Television and the taboo

I have to admit, I love watching television shows. There is just so much variety. Just as much as I like reading a piece of fiction, a visual equivalent of the same is just as enjoyable. A few years ago I did a post on Books versus Movies, and being an ardent paperback book lover my inclination was without doubt towards the former. In the recent years however, I have come to respect the power of cinematography. There is so much that is being said about television and how it is ruining our lives, frying our brain cells, restricting our imaginative potential etc, so much so that if you love watching the television you’re probably not smart enough to participate in ‘intellectual discussions’. Sure about 60% of the channels are filled with baseless content, reality shows that have no connection to the reality, are scripted and exaggerated, television drama that continue to be on air since 2003, the same repetitive  cliché tokenism of a highly capitalized, quantity over quality driven world. A convenient medium of advertising, the television becomes an endless and vehement reminder of the ‘rising’ standards of living in a globalised world. Despite the knowledge of this, despite the initial resentment, the pressure of fitting in takes over, it is only Darwinian. It is a competitive, brutal world. Everything is for show. We tend to pay more attention to creating a self for other’s perception than for ourselves. Television facilitates this process, a fact that is not a secret anymore. Here personal responsibility comes in. To wade through all that pretentiousness, cliché, and repetitive content is not a difficult task. To consider them useless and being judgmental about it is snobbery. Don’t forget that it also gives to a lot of people jobs and keeps them off the street.  So of course personal responsibility comes in. After all, the rest of the 40% is filled with good content. Focus on that.

The television is also a carrier of information, connecting the whole world together. News channels connect people to their realities, to the world they inhabit. Science and technology centered channels ensure that you understand the earth better. Channels oriented towards culture and entertainment also serve the same task. Of course information about your surrounding is as important as the most basic act of eating or drinking. How else do you survive in the world in the 21st century? Ignorance at this day and age is not bliss, it is just foolish.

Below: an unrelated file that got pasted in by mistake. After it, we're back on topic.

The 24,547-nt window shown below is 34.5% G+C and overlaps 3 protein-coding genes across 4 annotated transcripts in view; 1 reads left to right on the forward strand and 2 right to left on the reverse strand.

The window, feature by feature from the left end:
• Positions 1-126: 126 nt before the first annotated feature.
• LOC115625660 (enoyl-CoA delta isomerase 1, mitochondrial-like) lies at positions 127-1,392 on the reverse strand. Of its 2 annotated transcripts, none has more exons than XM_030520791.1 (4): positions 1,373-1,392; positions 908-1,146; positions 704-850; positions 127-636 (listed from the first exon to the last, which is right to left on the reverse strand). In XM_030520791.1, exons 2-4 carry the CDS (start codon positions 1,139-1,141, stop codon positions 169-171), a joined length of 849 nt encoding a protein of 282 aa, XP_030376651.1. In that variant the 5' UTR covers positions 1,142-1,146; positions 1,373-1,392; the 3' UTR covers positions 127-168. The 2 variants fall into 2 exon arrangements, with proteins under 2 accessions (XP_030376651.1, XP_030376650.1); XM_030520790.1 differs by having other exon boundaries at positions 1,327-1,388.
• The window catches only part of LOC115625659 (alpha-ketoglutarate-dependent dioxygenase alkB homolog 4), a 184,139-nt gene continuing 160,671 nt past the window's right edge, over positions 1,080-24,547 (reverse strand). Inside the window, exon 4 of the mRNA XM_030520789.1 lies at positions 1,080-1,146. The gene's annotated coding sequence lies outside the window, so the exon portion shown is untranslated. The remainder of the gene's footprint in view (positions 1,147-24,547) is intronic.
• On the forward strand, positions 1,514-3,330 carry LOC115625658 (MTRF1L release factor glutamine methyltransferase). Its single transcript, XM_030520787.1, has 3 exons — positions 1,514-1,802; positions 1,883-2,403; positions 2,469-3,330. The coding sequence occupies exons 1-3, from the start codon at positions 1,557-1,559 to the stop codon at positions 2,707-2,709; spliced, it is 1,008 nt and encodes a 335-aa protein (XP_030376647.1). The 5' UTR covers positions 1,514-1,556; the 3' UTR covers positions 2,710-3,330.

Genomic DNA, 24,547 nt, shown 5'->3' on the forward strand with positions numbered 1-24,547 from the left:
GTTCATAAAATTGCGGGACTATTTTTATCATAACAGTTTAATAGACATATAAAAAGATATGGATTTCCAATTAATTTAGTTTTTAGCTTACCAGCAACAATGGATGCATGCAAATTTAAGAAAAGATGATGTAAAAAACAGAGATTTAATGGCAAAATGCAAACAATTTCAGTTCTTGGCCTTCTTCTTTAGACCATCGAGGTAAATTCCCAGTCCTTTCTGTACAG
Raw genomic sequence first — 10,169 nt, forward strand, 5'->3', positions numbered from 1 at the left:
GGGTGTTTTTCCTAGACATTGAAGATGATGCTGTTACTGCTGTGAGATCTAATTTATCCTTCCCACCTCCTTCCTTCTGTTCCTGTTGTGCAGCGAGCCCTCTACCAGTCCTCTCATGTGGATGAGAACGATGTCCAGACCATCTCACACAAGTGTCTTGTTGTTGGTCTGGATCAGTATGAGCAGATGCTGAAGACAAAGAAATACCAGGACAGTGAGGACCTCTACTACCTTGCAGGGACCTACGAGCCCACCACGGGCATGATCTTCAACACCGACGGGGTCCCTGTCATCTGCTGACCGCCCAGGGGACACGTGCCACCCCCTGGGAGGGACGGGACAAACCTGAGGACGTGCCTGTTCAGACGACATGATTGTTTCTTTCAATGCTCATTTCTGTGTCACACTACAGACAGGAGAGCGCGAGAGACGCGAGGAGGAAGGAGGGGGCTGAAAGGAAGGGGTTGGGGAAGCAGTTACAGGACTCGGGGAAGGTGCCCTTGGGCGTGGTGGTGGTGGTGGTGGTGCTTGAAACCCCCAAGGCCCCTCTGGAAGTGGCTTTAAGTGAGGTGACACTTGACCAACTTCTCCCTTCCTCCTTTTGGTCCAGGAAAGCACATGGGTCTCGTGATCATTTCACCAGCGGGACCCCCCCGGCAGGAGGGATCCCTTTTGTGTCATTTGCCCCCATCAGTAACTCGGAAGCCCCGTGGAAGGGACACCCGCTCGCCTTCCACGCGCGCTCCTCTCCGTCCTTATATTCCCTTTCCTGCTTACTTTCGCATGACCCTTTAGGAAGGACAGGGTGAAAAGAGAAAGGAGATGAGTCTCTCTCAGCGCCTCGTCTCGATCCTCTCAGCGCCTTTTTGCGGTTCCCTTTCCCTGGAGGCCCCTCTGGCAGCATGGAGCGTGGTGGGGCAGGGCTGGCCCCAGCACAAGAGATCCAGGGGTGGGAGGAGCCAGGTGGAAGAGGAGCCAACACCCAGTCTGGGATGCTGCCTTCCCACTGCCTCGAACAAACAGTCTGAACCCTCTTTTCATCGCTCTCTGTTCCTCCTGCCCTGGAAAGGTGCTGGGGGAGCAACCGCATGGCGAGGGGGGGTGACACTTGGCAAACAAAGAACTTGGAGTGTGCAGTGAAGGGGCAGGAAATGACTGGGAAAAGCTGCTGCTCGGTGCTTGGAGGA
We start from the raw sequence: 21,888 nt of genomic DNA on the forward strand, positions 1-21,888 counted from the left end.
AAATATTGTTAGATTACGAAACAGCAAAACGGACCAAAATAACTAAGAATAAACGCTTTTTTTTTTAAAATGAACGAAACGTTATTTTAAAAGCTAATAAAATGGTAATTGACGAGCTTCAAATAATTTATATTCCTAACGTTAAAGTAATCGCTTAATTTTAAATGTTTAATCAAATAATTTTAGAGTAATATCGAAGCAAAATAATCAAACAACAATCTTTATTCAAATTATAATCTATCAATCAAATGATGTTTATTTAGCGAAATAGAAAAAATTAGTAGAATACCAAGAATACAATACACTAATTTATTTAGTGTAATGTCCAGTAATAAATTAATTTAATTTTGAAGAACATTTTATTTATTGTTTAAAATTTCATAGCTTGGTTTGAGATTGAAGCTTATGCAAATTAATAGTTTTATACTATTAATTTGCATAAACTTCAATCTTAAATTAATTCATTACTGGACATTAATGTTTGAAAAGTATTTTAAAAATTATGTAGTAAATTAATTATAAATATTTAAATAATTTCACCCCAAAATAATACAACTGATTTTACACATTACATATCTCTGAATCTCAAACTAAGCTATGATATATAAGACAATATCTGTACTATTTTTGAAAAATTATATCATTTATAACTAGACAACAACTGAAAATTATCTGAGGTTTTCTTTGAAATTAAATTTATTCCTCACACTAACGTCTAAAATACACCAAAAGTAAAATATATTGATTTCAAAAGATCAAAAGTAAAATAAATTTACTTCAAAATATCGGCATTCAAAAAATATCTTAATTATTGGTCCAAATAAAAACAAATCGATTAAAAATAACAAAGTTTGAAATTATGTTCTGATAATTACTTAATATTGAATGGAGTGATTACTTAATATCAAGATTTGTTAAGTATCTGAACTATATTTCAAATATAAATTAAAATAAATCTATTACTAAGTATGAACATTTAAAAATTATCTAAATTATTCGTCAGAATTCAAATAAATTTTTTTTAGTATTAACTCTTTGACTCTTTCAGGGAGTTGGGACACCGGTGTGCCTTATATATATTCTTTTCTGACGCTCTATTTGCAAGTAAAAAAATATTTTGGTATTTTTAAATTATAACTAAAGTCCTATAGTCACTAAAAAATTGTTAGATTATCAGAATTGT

So yes, I enjoy watching television. Sometimes I may watch a few reality shows- it serves as a good study in human behavior. Sometimes I watch a few television series- they are good entertainment, if you know where to draw the line between what it is and what you are. Most of the times I learn a lot from these television shows. You just need to be accepting of what it has to offer. You need to be open to learning. We can learn from the good and the bad. Instead of indulging in the taboo of how television only fries your brain cells and risk being called a snob, I suggest testing the waters. Someone told me long time ago how there’s a thin line between individualism and pretentiousness, I had never until now fathomed the meaning of that sentence and I don’t know if it connects to the argument I am making here fully. But what I am trying to convey here, I guess, is the fact that taboos are created through mass participation. It gains consensus through an agglomeration of sorts, where different people have different things to add, all to create a proscription of a certain kind.

Television is one of the older mediums of communication. Although newer forms of communication platforms have taken up our lives by storm, I don’t think television is going anywhere. If anything, it advances with time, becoming more sophisticated than ever before as far as functionality goes.

So here is an invitation of sorts, to give television a chance to help you understand the dynamics of the modern world.  Personal choice goes as far as making personal decisions only.

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One thought on “Television and the taboo

  1. Pingback: Television and the taboo | Tinseltown Times

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